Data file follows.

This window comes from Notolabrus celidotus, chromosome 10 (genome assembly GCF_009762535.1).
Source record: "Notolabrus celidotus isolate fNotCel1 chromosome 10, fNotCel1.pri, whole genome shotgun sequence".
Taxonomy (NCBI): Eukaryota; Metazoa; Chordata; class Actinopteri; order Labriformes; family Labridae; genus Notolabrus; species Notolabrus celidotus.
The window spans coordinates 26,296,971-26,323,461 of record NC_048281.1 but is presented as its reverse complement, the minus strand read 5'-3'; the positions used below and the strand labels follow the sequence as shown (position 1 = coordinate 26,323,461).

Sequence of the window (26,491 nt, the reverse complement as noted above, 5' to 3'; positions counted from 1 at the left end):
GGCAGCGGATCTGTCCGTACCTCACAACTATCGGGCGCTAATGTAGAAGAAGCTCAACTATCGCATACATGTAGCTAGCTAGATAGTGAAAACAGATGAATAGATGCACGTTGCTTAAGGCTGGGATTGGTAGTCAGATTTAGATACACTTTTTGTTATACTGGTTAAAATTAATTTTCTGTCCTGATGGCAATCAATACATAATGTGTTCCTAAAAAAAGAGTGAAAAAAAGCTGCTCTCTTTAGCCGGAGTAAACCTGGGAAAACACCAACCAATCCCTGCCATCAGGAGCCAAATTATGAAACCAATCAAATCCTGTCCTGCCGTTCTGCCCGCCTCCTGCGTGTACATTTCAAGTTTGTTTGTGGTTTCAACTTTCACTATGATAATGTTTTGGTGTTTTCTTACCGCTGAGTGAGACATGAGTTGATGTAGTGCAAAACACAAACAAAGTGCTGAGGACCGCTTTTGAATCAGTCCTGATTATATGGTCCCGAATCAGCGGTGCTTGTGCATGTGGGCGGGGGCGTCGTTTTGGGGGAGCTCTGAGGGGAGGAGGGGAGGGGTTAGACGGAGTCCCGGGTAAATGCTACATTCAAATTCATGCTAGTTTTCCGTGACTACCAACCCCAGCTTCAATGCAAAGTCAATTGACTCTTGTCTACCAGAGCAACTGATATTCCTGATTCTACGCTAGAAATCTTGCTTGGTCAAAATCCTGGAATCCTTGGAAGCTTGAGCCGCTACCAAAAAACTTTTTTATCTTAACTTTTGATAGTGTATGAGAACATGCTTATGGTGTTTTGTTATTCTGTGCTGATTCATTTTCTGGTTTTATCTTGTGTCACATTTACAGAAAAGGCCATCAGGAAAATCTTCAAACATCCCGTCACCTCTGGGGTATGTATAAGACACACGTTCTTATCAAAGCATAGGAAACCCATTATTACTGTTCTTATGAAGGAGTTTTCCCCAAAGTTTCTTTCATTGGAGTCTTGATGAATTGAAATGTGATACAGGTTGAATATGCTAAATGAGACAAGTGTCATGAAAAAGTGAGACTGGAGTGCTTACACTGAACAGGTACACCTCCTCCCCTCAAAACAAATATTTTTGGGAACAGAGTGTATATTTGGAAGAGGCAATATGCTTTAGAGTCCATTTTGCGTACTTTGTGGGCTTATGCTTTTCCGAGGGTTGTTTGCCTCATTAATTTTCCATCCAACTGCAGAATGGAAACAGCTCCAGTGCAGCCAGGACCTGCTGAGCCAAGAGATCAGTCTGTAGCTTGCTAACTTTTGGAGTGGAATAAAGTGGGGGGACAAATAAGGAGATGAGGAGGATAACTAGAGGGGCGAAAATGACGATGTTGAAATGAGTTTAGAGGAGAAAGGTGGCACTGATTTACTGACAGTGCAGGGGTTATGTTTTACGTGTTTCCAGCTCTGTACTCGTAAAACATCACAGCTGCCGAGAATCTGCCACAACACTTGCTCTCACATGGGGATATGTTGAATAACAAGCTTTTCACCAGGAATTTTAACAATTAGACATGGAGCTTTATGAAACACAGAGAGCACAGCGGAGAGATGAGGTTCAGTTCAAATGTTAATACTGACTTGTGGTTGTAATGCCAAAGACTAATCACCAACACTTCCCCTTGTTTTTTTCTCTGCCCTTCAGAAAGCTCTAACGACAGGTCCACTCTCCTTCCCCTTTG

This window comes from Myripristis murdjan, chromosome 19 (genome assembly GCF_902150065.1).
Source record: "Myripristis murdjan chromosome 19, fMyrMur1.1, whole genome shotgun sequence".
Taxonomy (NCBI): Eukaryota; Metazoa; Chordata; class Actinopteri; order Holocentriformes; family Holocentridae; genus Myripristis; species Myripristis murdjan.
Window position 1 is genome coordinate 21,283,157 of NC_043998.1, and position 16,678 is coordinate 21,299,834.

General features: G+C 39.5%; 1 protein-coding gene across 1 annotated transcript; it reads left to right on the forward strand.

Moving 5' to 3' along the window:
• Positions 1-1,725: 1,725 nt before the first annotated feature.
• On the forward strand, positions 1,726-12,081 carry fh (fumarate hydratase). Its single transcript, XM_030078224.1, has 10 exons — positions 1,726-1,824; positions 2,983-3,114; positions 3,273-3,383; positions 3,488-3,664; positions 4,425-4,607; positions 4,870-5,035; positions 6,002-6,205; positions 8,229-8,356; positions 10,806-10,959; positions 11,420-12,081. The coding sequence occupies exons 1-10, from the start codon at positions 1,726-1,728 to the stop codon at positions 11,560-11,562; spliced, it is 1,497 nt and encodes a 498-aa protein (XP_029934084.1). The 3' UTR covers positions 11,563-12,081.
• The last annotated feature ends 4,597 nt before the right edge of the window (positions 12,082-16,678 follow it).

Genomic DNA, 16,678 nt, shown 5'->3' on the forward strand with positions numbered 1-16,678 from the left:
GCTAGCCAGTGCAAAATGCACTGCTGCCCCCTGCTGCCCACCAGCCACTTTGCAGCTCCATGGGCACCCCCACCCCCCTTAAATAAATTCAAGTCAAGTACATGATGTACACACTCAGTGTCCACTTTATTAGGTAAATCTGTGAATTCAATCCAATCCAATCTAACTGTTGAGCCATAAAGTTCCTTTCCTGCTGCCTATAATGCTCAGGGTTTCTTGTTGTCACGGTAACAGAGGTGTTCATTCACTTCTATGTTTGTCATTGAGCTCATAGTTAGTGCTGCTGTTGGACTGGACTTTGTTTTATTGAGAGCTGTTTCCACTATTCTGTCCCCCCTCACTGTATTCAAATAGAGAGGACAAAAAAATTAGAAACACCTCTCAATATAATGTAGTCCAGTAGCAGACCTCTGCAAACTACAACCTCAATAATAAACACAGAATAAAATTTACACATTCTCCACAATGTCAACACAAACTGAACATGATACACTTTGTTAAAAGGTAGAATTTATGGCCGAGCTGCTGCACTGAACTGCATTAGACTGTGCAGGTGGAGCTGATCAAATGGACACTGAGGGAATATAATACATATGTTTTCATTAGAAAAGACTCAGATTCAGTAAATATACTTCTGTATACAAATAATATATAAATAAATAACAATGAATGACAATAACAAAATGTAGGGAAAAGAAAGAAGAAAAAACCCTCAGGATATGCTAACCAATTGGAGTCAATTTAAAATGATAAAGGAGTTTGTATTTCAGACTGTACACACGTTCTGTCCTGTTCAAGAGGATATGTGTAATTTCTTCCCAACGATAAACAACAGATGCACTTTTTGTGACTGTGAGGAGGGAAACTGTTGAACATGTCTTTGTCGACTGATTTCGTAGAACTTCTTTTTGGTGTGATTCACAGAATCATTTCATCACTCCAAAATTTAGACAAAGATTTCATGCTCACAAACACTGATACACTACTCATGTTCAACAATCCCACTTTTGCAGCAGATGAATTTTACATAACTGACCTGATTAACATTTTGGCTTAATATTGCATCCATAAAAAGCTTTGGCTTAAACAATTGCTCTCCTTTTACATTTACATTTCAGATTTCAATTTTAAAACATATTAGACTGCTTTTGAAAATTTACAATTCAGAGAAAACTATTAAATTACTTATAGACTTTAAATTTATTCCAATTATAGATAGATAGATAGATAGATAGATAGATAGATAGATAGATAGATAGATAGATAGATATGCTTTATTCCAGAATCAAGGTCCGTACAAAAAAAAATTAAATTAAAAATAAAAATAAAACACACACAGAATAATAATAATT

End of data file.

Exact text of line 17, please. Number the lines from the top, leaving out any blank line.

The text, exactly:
GCTAGCCAGTGCAAAATGCACTGCTGCCCCCTGCTGCCCACCAGCCACTTTGCAGCTCCATGGGCACCCCCACCCCCCTTAAATAAATTCAAGTCAAGTACATGATGTACACACTCAGTGTCCACTTTATTAGGTAAATCTGTGAATTCAATCCAATCCAATCTAACTGTTGAGCCATAAAGTTCCTTTCCTGCTGCCTATAATGCTCAGGGTTTCTTGTTGTCACGGTAACAGAGGTGTTCATTCACTTCTATGTTTGTCATTGAGCTCATAGTTAGTGCTGCTGTTGGACTGGACTTTGTTTTATTGAGAGCTGTTTCCACTATTCTGTCCCCCCTCACTGTATTCAAATAGAGAGGACAAAAAAATTAGAAACACCTCTCAATATAATGTAGTCCAGTAGCAGACCTCTGCAAACTACAACCTCAATAATAAACACAGAATAAAATTTACACATTCTCCACAATGTCAACACAAACTGAACATGATACACTTTGTTAAAAGGTAGAATTTATGGCCGAGCTGCTGCACTGAACTGCATTAGACTGTGCAGGTGGAGCTGATCAAATGGACACTGAGGGAATATAATACATATGTTTTCATTAGAAAAGACTCAGATTCAGTAAATATACTTCTGTATACAAATAATATATAAATAAATAACAATGAATGACAATAACAAAATGTAGGGAAAAGAAAGAAGAAAAAACCCTCAGGATATGCTAACCAATTGGAGTCAATTTAAAATGATAAAGGAGTTTGTATTTCAGACTGTACACACGTTCTGTCCTGTTCAAGAGGATATGTGTAATTTCTTCCCAACGATAAACAACAGATGCACTTTTTGTGACTGTGAGGAGGGAAACTGTTGAACATGTCTTTGTCGACTGATTTCGTAGAACTTCTTTTTGGTGTGATTCACAGAATCATTTCATCACTCCAAAATTTAGACAAAGATTTCATGCTCACAAACACTGATACACTACTCATGTTCAACAATCCCACTTTTGCAGCAGATGAATTTTACATAACTGACCTGATTAACATTTTGGCTTAATATTGCATCCATAAAAAGCTTTGGCTTAAACAATTGCTCTCCTTTTACATTTACATTTCAGATTTCAATTTTAAAACATATTAGACTGCTTTTGAAAATTTACAATTCAGAGAAAACTATTAAATTACTTATAGACTTTAAATTTATTCCAATTATAGATAGATAGATAGATAGATAGATAGATAGATAGATAGATAGATAGATAGATAGATATGCTTTATTCCAGAATCAAGGTCCGTACAAAAAAAAATTAAATTAAAAATAAAAATAAAACACACACAGAATAATAATAATT